FSA campylobacter results make grim reading

By Rod Addy

- Last updated on GMT

Campylobacter breeds on raw chicken and is destroyed by cooking
Campylobacter breeds on raw chicken and is destroyed by cooking

Related tags Fsa board Somerfield Fsa

Tests show campylobacter contamination increased substantially over the summer in shop-bought raw chicken and the food industry must do more to tackle the problem, according to the Food Standards Agency (FSA).

Revealing the much-anticipated results of the first half of its year-long testing programme, which began in February, the FSA said an average of 70% of samples had shown some level of contamination.

An average of eight out of 10 samples had tested positive in second quarter figures, after tests for the first quarter had shown an average of 59% of samples were tainted.

Contamination levels had been expected to be higher for the second set of data, as previous data has shown that warm weather encourages the bug, which is the commonest source of UK food poisoning, to grow.

The FSA board decided not to break down the results for the second quarter alone by retailer, because the data was not deemed to have been robust enough.

Denied pressure

Steve Wearne, FSA director of food policy, denied retailers or government ministers had pressured the organisation into withholding the data.

“The FSA board agreed that it doesn’t provide us with sufficient samples to allow us to draw any conclusions,​he said. ​We have not come under pressure this time.

However, in a report to the FSA board aired during its meeting on November 5, FSA ceo Catherine Brown responded to a letter from trade body the British Retail Consortium (BRC)​ enquiring about its plans, saying: “It is disappointing that the BRC … has written to us again pressing us not to reveal the results of the retail survey and seeking to call into question the validity of the sampling plan, which they were consulted about before the survey commenced.”

For its part, the BRC said it had written to the FSA merely to confirm “that there was evidence behind the survey results which would give consumers clear information”.

The FSA did publish test results from the top seven retailers covering the six month period. Tesco emerged the best among the major supermarkets, with 64% of samples testing positive for some level of contamination.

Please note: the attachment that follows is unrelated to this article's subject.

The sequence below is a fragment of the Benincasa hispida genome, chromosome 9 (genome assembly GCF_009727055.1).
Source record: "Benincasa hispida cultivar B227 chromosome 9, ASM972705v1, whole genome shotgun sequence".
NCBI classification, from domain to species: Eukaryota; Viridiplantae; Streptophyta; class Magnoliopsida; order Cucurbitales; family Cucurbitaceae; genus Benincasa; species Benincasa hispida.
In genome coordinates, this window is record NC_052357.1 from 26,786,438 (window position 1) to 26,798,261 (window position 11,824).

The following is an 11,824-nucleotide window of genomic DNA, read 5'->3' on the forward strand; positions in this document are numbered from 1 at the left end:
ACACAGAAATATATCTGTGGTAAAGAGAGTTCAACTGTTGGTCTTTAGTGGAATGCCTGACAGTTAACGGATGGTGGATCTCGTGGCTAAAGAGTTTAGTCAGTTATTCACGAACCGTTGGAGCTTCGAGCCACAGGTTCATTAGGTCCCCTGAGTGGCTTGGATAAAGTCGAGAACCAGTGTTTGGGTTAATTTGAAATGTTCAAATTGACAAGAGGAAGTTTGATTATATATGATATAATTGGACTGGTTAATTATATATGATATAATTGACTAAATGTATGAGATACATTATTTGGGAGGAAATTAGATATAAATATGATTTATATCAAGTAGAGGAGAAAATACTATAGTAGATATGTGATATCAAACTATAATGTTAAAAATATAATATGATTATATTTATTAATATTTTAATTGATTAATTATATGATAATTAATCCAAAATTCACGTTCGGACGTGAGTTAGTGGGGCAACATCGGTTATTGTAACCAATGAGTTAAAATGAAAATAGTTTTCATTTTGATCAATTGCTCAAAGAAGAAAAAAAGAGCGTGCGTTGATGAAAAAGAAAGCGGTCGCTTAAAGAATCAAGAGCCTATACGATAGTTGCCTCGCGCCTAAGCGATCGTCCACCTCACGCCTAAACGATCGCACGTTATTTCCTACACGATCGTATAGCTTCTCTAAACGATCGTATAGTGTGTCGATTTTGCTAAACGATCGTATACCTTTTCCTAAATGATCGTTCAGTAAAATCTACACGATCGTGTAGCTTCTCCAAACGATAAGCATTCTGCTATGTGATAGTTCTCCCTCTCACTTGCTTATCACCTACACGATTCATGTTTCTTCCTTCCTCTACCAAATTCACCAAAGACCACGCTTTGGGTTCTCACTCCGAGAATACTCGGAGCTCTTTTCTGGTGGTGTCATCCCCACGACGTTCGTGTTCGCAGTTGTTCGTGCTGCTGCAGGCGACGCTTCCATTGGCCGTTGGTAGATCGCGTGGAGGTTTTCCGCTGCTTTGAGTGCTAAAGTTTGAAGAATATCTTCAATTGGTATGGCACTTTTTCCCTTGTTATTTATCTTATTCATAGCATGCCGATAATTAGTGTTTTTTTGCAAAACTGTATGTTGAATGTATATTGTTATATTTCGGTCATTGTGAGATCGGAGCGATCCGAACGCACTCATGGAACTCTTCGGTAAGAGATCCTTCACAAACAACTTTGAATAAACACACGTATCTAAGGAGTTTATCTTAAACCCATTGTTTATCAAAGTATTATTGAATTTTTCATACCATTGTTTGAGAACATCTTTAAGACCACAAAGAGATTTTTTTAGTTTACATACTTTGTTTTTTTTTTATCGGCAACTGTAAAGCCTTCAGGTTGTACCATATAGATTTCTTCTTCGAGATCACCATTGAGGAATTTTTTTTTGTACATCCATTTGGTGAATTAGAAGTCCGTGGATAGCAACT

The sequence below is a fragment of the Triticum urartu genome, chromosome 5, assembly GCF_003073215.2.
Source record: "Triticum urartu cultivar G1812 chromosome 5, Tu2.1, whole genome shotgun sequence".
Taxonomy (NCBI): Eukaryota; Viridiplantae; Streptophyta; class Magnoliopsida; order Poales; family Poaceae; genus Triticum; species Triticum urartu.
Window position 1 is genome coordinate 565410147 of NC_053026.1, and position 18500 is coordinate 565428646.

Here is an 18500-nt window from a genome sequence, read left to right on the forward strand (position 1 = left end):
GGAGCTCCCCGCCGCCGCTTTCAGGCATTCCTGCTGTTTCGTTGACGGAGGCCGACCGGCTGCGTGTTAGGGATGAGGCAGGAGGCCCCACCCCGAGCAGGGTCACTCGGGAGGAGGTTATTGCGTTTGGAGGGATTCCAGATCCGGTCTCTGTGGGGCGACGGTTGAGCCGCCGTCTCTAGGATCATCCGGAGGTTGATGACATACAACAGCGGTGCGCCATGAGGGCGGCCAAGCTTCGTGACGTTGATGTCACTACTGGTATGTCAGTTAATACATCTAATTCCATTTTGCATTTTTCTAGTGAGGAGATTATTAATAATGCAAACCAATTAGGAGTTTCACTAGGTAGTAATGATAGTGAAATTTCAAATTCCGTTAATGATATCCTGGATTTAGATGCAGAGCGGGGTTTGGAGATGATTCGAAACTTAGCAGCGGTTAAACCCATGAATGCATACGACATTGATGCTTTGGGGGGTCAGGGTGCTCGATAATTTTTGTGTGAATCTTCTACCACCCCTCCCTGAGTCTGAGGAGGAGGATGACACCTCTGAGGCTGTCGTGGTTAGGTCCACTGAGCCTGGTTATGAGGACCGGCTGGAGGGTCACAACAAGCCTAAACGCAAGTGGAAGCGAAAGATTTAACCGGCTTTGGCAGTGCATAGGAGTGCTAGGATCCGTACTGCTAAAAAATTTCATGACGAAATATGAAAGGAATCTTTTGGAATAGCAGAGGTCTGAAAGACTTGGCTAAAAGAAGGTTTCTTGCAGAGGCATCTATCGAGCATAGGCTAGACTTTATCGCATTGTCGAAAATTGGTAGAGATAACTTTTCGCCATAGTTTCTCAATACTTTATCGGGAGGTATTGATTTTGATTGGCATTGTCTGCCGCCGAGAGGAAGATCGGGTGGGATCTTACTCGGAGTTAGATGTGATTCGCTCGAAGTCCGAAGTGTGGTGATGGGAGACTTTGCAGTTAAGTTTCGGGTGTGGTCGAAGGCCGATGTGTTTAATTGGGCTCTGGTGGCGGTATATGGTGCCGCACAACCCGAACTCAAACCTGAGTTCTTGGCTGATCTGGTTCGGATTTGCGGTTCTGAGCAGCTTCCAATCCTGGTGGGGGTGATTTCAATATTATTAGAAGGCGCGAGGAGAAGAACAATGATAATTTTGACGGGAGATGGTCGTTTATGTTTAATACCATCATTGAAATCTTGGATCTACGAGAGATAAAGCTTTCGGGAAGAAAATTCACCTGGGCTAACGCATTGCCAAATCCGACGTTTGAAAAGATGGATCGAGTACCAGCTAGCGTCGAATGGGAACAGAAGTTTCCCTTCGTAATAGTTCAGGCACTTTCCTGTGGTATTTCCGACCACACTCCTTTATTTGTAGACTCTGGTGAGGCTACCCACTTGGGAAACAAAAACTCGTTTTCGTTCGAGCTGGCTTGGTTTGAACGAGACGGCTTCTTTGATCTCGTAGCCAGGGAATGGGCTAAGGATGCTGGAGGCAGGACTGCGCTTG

Asda was worst hit by the figures, with a 78% contamination level. It also had the highest score out of all the retailers for the number of skin samples showing high levels of contamination (above 1,000 colony forming units/gramme of the bug).

‘Name and shame’ table’

Other retailers, including Lidl, Aldi, Iceland and independent stores together had contamination levels of greater than 76%. The Co-op Group came third, with 73%, in what some retailers have criticised as the ‘name and shame’ table.

Marks & Spencer, Morrisons, Sainsbury and Waitrose all delivered contamination levels of 67–69%.

Consumer group Which? said retailers should “hang their heads in shame​at the figures.

Wearne said no retailer was close to meeting the food industry target of just 10% of raw chicken samples with high levels of contamination by the end of 2015.

However, he was keen to stress retailers and processors were working on a range of methods to stamp out the pathogen. He said a multi-stage approach, at farm-level, processing-level and retail-level, was the best one to take.

Marks & Spencer and its supplier, 2 Sisters Food Group, had developed a five-point plan, an integrated programme of interventions across the food chain, for example, the FSA said.

Steam technology

In addition, Asda and its supplier Faccenda has committed to an innovative steam technology, SonoSteam, to kill the bug. Moy Park is implanting high levels of on-farm biosecurity. And several retailers have introduced ‘roast in the bag’ chickens to limit cross-contamination by minimising consumers’ handling of raw chicken at home.

“These results show that the food industry, especially retailers, need to do more to reduce the amount of campylobacter on fresh chickens,”​ said Wearne.

​Although we are half-way through the survey, 18% of birds tested had campylobacter over 1,000 colony forming units/gramme, the highest level of contamination, and more than 70% of birds had some campylobacter on them.

​This shows there is a long way to go before consumers are protected from this bug.

According to the FSA, campylobacter makes 280,000 people ill in the UK each year.

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